Medicine

US Government (Sorta) Reconsiders Poisoning Drug Addicts for their Own Good

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What kind of pussy doctor gets addicted to Vicodin?

Yesterday the FDA finally settled on new rules for acetaminophen in prescription opioid painkillers, and while they're not as draconian as they could have been (a 2009 panel recommended banning the combination altogether), they will limit the amount of acetaminophen to 325 milligrams per pill. Drugs affected include Vicodin—the most commonly prescribed medication in the United States—and Percocet, along other with a few lesser known drugs.

Regardless of the merits of this new wave of regulation, it's worth examining why Vicodin, which is a compound of the opioid painkiller hydrocodone and acetaminophen (a.k.a. Tylenol), is so popular to begin with. Reading The New York Times gives you the impression that it's simply a popular and effective medicine, but there's another benefit to the combination found in Vicodin over straight hydrocodone: It's less regulated.

Pure hydrocodone is a Schedule II drug under the 1970 Controlled Substances Act, whereas hydrocodone compounded with acetaminophen is a more loosely regulated Schedule III drug, supposedly for its lower abuse potential. Wishing to avoid greater scrutiny, doctors prefer prescribing Schedule III substances like Vicodin over purer Schedule II formulations which don't contain liver-damaging acetaminophen. But why does adding a sometimes-unnecessary ingedient make it difficult (but not impossible) to abuse? For the same reason that the FDA is now regulating it: Because it's poisonous, and can even cause fatal liver damage in the quantities necessary to sustain a heavy addiction. Researchers refer to it as an "abuse deterrent formulation"—the modern-day equivalent of the government spiking industrial alcohol during Prohibition. Except rather than blindness-inducing methanol, we now use deafness-inducing acetaminophen.

To be fair to the FDA, they share custody of the scheduling of controlled substances with an alphabet soup of other federal agencies and have comparatively little control over the process. But given all of the ink spilled and time spent regulating the acetaminophen out of Vicodin, it would have been helpful if they had at least acknowledged why it's there in the first place. Simply reclassifying pure hydrocodone as a slightly less controlled Schedule III substance might have worked just as well as this—a heavy-handed, roundabout approach that will take away even more options from pain sufferers.

More Reason on acetaminophen regulation and painkiller crackdowns. Here's reason.tv last year on banning Vicodin:

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34 responses to “US Government (Sorta) Reconsiders Poisoning Drug Addicts for their Own Good

  1. it would have been helpful if they had at least acknowledged why it’s there in the first place.

    Not helpful for the government.

  2. Except rather than blindness-inducing methanol, we now use deafness-inducing acetaminophen.

    Oh, don’t hold back Stephen, they can both kill you.

  3. STEVE SMITH NOT REMEMBER WRITE THIS

    1. Speaking of which, where the fuck is Episiarch? We had a deal.

  4. We had to destroy the village drug users in order to save the village drug users…

  5. maybe the best approach is for the FDA to ban acetamenophen entirely. According to the Yahoo article I read on this yesterday, acetamenophen causes 57,000 cases of liver damage in the US annually.

    1. Then why not just ban liver damage?

    2. i realize you are probably being sarcastic. at least i hope so.

      liver toxicity is a reality with a lot of drugs (to put it mildly) that are effective.

      used in moderation, for those w/o liver dysfunction, APAP is perfectly safe.

      otoh, used in excess it’s insanely dangerous and the ONLY pill i’ve ever seen anybody successfully commit suicide (more than once). and it’s a nasty death, too btw.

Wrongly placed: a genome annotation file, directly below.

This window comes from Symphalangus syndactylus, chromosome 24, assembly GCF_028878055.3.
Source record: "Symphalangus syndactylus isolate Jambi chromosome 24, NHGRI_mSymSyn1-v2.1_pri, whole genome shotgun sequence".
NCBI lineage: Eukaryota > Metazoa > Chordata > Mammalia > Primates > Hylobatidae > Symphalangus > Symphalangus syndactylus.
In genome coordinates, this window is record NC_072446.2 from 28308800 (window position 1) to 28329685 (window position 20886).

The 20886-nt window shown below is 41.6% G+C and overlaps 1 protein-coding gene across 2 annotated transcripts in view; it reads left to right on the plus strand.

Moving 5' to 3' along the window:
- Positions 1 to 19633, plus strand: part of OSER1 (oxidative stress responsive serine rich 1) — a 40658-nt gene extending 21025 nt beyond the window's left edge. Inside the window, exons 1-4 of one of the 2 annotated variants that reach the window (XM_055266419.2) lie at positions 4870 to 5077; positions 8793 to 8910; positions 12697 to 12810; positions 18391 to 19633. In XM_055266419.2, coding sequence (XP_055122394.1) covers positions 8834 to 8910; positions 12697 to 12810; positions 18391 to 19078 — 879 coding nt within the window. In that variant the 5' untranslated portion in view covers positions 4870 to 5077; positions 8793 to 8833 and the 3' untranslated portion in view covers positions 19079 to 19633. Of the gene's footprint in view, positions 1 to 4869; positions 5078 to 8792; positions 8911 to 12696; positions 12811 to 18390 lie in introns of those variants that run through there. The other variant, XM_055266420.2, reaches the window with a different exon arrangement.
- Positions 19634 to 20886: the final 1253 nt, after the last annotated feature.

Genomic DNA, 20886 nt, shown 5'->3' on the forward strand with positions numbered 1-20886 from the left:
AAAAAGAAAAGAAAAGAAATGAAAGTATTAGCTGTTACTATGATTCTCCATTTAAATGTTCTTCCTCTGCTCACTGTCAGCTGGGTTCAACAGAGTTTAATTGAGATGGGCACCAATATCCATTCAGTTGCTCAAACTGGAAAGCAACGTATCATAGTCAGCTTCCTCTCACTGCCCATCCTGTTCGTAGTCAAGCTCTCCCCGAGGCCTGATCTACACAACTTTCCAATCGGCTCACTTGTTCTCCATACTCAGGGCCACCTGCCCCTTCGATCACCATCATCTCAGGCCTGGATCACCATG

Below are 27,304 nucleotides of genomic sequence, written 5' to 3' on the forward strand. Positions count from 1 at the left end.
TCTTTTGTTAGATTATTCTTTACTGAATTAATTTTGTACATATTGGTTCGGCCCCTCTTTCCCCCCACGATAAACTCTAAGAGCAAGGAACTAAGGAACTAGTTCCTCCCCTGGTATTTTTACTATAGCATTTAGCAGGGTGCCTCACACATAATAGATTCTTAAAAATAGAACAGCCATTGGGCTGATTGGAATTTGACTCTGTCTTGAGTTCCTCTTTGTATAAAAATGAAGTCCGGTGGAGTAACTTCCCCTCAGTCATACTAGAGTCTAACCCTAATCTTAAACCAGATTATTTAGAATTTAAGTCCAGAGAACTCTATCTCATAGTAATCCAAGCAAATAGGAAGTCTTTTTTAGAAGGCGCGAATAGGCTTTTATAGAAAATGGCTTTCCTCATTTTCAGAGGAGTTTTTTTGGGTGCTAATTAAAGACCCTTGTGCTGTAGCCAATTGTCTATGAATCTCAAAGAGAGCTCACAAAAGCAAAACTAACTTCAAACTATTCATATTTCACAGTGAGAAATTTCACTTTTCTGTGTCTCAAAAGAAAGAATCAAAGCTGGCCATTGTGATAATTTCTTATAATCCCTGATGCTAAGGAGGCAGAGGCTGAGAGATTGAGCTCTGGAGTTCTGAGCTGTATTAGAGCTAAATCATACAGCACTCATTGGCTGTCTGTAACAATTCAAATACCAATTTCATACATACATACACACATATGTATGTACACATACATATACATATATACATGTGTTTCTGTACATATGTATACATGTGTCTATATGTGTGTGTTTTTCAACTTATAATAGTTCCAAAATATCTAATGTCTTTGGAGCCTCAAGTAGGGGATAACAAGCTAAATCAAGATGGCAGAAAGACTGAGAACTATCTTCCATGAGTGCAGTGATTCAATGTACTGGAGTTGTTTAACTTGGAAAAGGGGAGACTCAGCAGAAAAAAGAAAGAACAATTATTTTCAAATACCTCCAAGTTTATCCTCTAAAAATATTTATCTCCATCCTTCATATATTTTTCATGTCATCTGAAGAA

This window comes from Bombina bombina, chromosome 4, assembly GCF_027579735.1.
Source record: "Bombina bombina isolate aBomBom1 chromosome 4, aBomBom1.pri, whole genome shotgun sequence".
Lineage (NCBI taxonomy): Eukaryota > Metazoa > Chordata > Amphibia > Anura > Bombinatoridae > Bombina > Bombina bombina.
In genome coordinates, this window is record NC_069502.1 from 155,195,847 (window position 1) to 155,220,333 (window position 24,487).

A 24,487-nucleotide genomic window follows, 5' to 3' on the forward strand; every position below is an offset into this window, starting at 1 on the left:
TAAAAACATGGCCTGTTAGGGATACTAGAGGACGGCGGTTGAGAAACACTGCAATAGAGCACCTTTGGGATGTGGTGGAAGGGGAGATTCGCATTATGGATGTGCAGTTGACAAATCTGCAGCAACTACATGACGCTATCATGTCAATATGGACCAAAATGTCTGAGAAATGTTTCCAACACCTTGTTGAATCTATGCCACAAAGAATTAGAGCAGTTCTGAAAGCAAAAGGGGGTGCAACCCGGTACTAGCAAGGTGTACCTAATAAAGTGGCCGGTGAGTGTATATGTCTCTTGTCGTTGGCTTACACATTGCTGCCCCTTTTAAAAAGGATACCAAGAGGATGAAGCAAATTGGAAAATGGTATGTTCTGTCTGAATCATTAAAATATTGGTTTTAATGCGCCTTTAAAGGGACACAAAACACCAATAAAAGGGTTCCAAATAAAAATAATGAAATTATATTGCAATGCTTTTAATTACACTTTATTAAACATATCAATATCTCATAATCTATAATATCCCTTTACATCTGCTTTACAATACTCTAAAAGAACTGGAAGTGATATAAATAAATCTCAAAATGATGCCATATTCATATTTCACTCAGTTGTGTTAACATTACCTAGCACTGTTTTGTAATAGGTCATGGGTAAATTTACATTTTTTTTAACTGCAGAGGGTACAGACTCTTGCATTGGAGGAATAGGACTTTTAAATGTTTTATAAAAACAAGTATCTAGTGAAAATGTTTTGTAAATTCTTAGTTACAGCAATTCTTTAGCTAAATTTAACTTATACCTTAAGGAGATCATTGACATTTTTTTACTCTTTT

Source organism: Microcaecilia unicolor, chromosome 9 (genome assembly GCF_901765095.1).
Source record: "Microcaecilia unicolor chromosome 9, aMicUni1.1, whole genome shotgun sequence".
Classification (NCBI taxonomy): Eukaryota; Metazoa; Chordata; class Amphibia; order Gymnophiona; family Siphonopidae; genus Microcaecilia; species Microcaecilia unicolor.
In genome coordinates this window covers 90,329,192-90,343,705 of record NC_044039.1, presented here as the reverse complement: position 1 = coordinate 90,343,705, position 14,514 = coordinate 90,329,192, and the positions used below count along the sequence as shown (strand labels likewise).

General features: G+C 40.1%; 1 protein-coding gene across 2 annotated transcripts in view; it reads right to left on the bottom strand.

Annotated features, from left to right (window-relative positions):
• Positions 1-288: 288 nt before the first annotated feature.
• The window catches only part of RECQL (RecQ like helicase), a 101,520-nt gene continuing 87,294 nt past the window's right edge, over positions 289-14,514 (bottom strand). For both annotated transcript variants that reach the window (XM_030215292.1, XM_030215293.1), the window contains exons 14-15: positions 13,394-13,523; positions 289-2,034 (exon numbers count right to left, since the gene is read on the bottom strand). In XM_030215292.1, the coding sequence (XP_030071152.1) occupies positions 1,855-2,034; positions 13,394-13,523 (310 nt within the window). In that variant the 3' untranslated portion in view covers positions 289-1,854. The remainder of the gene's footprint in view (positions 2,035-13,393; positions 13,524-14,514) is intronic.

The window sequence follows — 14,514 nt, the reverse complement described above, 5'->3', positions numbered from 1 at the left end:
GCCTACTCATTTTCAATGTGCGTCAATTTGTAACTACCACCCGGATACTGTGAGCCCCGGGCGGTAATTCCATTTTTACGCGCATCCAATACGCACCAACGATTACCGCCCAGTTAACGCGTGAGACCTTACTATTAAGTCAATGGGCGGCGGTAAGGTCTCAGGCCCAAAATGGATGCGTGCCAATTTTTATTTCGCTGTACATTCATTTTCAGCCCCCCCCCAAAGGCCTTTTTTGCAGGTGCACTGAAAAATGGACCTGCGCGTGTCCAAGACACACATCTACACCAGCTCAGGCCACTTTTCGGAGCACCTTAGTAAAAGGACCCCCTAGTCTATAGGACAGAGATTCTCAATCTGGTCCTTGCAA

i have a really good orthopedic surgeon who prescribed mostly straight oxycodone (roxycodone) and oxycontin, to help me limit my APAP ingestion.

      1. APAP is actually a rather unsafe drug, and easy to overdose on due to the variety of OTC products containing it. It also has a very low therapeutic index, with only 10 grams acutely being a possible lethal dose. APAP OD is the most common cause of acute liver failure in the US.

        I agree on the suicide thing. When I was in EMS, I transported a couple of college girls who tried to commit suicide using OTC “sleeping pills,” which turned out to be APAP plus diphenhydramine. I never got to follow up, but both had taken more than enough to completely fry their liver–ie a whole bottle of Tylenol PM in a 100 lb girl.

        1. i am well aware of what you say with the understanding that 10 grams is a metric assload of APAP

          APAP OD is relatively common. APAP is also a very very common drug, and is available OTC.

          people are (a given) morons when it comes to APAP. i don’t think (especially) kids etc. have any idea how moronic it is to consume mass quantities of nyquil, due to how much APAP it has in it.

          i just hesitate ot call APAP “unsafe”. used within proper dosages, and assuming no pre-existing major liver issues, it’s safe.

          to paraphrase some greek dude, all things are poison in sufficient dose (except maybe mj ) 🙂

  6. As any sufficiently motivated opioid user could tell you – it’s a trivial matter to perform an acetaminophen extraction with a handful of pills.

    1. “Just eat AROUND the poison, stupid.”

  7. It’s a sickening practice, all part of our stupid, immoral and harmful WOD.

  8. I like you a lot more than your brother, Stephen A. Smith.

  9. So in the drug warriors mind, it’s better that the thousands of people who are prescribed Vicodin flirt with liver destruction so that the smaller number of addicts don’t get a buzz without consequences. What the hell is wrong with these lunatics?

    1. Sounds more nanny-state than drug-warrior, but sometimes, it’s hard to tell the difference.

  10. I think that all drugs should be available to whoever wants them, so I am not promoting the way things are. But given that things are as they are, I think it is a bit hyperbolic to say that these drugs are unreasonably endangering prescribed users. If you bother to read the shit that comes with your prescription, it clearly says not to use other acetomenophen containing drugs when you take Vicodin. You don’t read the instructions, you get what you get. Still, the rules are dumb and doctors should be able to prescribe pure hydrocodone without extra hassles if they think it is appropriate.

  11. But why does adding a somtimes-unnecessary ingedient make it difficult (but not impossible) to abuse?

    You might want to try that sentence again.

  12. Methylated spirits never went away. It isn’t as overt, but the government still forced the methyl alcohol into those products, and they will still kill you very dead if you drink too much.

  13. Interesting way to extract the acetamenophen from the narcotic.

    http://www.poppies.org/news/96924960077672.shtml

  14. the modern-day equivalent of the government spiking industrial alcohol during Prohibition.